The use of sulfa drugs (antimicrobials that were used before modern antibiotics to treat infections), specifically Sulfasalazine, was popularized as a treatment for IBD.  In addition to being an antibiotic, it had an immunosuppressive and an anti-inflammatory capability and had shown some success in treating rheumatoid arthritis.  There were numerous side effects, including severe depression and infertility, which led to the use of one of its more innocuous metabolites, 5-aminosalicylic, in treating IBD by the mid 1960’s.  The 5-ASA drugs, including Asacol and Pentasa, had significantly fewer side effects with a similar efficacy profile.  The 5-ASAs are still used to treat mild Crohn’s and Ulcerative Colitis (though their efficacy has been called into question).(6)

Azathioprine (Imuran), an immunosuppressant used in organ transplants, was applied to Crohn’s and Ulcerative Colitis treatments during the 1960’s.  6-mercaptopurine, for which azathioprine is a prodrug, and azathioprine itself were used to treat both forms of IBD, however the clinical research at the time was light and mostly based on case-study anecdotal results.(7)  Both drugs had high side effects, including leukopenia and pancreatitis, but some individuals were able to better tolerate the 6-MP regimen.  Later clinical evidence confirmed the efficacy of the drugs in IBD treatment, including the closing of fistulae, and they remain a staple of treating active IBD today.(8)*

The 1950’s and 1960’s showed tremendous advances in the treatment of Crohn’s Disease and Ulcerative Colitis.  Several staples in the stable of drugs used to treat the conditions today were first applied, including immunosuppressants and anti-inflammatory treatments.  While many of the treatments were based on anecdotal evidence, the next decades showed an increase in clinical trials related to IBD.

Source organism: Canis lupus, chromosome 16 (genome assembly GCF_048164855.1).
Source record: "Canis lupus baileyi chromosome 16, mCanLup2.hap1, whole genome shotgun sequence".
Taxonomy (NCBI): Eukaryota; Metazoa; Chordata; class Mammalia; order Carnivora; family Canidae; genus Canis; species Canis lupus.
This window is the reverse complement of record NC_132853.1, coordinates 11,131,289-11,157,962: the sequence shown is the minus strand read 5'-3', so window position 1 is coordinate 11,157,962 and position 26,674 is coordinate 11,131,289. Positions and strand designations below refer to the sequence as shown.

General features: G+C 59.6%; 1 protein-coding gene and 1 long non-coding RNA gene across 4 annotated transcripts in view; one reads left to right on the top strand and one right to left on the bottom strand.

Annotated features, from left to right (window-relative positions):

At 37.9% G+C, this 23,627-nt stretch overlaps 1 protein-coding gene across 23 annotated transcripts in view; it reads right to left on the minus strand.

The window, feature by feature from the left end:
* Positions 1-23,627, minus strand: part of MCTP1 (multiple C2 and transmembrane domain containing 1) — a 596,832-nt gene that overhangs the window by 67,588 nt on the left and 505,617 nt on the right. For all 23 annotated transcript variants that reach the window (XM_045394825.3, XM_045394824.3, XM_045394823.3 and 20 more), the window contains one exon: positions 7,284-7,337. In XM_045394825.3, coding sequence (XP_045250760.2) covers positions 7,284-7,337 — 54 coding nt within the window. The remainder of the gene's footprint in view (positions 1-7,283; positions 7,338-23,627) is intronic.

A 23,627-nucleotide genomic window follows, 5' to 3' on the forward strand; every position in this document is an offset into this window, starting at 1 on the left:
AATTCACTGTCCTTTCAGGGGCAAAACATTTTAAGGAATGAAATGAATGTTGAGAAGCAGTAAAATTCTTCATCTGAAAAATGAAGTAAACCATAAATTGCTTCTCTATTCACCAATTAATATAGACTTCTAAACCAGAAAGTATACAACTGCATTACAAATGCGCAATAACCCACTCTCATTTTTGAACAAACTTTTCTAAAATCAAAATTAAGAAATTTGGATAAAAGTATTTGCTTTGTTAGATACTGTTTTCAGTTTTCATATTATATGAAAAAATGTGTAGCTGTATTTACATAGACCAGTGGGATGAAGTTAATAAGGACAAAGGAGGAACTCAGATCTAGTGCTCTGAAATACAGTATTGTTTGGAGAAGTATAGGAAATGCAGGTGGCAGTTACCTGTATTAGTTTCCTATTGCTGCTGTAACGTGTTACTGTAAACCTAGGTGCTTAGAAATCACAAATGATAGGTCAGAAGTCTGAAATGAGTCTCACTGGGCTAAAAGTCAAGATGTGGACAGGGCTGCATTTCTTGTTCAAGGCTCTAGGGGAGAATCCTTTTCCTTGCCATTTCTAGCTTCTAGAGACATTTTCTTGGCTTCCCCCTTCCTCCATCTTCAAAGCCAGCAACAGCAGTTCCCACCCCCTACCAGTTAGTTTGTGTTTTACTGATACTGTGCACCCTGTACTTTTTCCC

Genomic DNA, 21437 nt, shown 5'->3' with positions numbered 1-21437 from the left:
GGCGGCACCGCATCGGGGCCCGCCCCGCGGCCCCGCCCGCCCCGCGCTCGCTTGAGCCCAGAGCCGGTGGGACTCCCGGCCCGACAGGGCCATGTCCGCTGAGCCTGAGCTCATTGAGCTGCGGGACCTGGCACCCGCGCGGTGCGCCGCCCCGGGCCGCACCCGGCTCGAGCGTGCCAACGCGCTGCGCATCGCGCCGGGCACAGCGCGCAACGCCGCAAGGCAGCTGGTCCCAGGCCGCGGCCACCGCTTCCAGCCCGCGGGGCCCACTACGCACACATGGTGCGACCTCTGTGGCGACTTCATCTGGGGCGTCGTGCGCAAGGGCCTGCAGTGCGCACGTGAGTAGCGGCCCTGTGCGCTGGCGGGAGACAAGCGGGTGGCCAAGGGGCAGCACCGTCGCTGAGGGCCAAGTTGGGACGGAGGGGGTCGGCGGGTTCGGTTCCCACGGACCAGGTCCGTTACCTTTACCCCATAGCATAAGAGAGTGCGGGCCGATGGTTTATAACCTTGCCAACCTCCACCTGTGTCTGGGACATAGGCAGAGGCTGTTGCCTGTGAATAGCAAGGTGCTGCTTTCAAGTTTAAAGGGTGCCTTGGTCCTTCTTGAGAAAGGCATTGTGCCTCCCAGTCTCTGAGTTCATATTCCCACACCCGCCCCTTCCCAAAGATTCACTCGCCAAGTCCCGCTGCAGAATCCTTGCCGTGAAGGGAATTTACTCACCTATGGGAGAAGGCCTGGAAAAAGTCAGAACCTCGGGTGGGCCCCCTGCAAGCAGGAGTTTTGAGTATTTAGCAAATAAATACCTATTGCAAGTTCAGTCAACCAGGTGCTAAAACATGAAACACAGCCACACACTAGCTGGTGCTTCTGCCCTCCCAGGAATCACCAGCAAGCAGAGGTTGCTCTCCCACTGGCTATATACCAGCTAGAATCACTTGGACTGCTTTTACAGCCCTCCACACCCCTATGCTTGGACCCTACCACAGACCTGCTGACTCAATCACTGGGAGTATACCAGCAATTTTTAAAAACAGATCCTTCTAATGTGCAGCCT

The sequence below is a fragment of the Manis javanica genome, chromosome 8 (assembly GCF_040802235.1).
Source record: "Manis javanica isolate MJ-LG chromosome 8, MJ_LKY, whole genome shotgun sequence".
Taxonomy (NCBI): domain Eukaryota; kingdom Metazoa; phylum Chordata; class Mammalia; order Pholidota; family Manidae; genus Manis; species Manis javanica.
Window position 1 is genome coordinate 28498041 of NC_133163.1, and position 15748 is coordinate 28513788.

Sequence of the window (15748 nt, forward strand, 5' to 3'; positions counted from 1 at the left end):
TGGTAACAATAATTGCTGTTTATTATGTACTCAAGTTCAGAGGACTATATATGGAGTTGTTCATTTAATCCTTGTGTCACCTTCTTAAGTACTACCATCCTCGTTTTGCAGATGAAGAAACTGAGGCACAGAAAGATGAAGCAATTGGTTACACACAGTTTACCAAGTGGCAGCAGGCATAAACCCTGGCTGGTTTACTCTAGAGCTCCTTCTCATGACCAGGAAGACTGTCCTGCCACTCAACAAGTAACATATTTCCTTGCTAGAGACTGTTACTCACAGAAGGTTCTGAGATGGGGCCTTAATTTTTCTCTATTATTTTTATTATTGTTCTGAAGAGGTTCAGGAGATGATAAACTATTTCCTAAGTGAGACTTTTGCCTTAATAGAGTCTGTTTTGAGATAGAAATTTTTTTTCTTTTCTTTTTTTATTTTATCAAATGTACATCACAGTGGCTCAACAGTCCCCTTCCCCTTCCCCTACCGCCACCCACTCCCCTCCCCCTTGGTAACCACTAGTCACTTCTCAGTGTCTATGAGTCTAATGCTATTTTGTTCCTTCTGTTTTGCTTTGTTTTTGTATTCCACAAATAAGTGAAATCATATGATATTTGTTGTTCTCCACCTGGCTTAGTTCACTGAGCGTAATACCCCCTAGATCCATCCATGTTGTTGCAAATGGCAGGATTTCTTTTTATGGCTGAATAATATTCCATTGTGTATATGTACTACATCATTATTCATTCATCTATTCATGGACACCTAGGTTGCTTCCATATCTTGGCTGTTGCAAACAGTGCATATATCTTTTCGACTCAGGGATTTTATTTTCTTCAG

Bottom Line

·         The 1950’s and 1960’s saw the development of many of the treatments for IBD still in use today. 
·         The major trend during the period was a move away from surgical intervention toward medical treatment.

* Many of the drugs were used in limited patients or for other purposes in prior decades – a trend that continues with new drugs.
1.       Crohn, Burrill B., Leon Ginzburg, and Gordon D. Oppenheimer. "Regional ileitis." Journal of the American Medical Association 99, no. 16 (1932): 1323-1329.
2.       Cooke, W. T. "Nutritional and Metabolic Factors in the Aetiology and Treatment of Regional Ileitis: Hunterian Lecture delivered at the Royal College of Surgeons of England on 28th April 1955." Annals of The Royal College of Surgeons of England 17, no. 3 (1955): 137.
3.       Machella, Thomas E., and O. Roger Hollan. "The effect of cortisone on the clinical course of chronic regional enteritis and chronic idiopathic ulcerative colitis." Transactions of the American Clinical and Climatological Association62 (1950): 67.
5.       LEE, EC GRUEBEL, and B. Dowling. "Problems in the Surgical Manag, ement of Crohn's Disease of theColon." Afr. Med 50, no. 45 (1971): 914.
6.       Golde, DavidW. "Aetiology of regional enteritis." The Lancet 291, no. 7552 (1968): 1144-1145.
7.       Parks, A. G., B. C. Morson, and J. S. Pegum. "Crohn's disease with cutaneous involvement." Proceedings of the Royal Society of Medicine 58, no. 4 (1965): 241.
8.       Pearson, David C., Gary R. May, Gordon H. Fick, and Lloyd R. Sutherland. "Azathioprine and 6-mercaptopurine in Crohn diseaseA meta-analysis." Annals of internal medicine 123, no. 2 (1995): 132-142.

No comments:

Post a Comment